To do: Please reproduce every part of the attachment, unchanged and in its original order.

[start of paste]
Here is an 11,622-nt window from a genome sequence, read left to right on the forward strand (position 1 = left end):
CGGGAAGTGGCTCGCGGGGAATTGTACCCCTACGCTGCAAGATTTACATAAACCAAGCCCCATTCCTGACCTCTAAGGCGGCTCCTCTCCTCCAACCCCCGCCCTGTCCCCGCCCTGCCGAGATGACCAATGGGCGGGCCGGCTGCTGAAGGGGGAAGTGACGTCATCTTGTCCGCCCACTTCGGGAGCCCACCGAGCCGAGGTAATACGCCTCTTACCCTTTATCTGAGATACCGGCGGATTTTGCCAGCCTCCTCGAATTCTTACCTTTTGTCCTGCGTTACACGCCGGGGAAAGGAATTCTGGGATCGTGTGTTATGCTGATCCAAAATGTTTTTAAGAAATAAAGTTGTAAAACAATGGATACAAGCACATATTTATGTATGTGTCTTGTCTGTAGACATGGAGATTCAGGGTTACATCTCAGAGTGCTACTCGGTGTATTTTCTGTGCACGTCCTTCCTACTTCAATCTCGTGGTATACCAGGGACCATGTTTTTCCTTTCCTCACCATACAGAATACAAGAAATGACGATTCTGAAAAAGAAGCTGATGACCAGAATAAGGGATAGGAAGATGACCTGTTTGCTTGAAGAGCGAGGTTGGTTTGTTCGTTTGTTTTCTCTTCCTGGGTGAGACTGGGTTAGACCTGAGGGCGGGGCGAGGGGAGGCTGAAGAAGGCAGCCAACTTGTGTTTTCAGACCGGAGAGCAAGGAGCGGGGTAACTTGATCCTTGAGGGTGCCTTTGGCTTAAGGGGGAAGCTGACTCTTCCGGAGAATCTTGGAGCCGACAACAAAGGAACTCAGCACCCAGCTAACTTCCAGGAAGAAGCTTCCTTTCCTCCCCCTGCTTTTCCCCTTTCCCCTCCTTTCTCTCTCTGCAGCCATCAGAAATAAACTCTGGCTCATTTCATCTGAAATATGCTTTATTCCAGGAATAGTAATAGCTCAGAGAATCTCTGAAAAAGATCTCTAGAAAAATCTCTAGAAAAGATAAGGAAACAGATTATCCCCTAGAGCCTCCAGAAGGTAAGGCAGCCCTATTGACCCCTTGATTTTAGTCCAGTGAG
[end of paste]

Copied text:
Here is an 11,622-nt window from a genome sequence, read left to right on the forward strand (position 1 = left end):
CGGGAAGTGGCTCGCGGGGAATTGTACCCCTACGCTGCAAGATTTACATAAACCAAGCCCCATTCCTGACCTCTAAGGCGGCTCCTCTCCTCCAACCCCCGCCCTGTCCCCGCCCTGCCGAGATGACCAATGGGCGGGCCGGCTGCTGAAGGGGGAAGTGACGTCATCTTGTCCGCCCACTTCGGGAGCCCACCGAGCCGAGGTAATACGCCTCTTACCCTTTATCTGAGATACCGGCGGATTTTGCCAGCCTCCTCGAATTCTTACCTTTTGTCCTGCGTTACACGCCGGGGAAAGGAATTCTGGGATCGTGTGTTATGCTGATCCAAAATGTTTTTAAGAAATAAAGTTGTAAAACAATGGATACAAGCACATATTTATGTATGTGTCTTGTCTGTAGACATGGAGATTCAGGGTTACATCTCAGAGTGCTACTCGGTGTATTTTCTGTGCACGTCCTTCCTACTTCAATCTCGTGGTATACCAGGGACCATGTTTTTCCTTTCCTCACCATACAGAATACAAGAAATGACGATTCTGAAAAAGAAGCTGATGACCAGAATAAGGGATAGGAAGATGACCTGTTTGCTTGAAGAGCGAGGTTGGTTTGTTCGTTTGTTTTCTCTTCCTGGGTGAGACTGGGTTAGACCTGAGGGCGGGGCGAGGGGAGGCTGAAGAAGGCAGCCAACTTGTGTTTTCAGACCGGAGAGCAAGGAGCGGGGTAACTTGATCCTTGAGGGTGCCTTTGGCTTAAGGGGGAAGCTGACTCTTCCGGAGAATCTTGGAGCCGACAACAAAGGAACTCAGCACCCAGCTAACTTCCAGGAAGAAGCTTCCTTTCCTCCCCCTGCTTTTCCCCTTTCCCCTCCTTTCTCTCTCTGCAGCCATCAGAAATAAACTCTGGCTCATTTCATCTGAAATATGCTTTATTCCAGGAATAGTAATAGCTCAGAGAATCTCTGAAAAAGATCTCTAGAAAAATCTCTAGAAAAGATAAGGAAACAGATTATCCCCTAGAGCCTCCAGAAGGTAAGGCAGCCCTATTGACCCCTTGATTTTAGTCCAGTGAG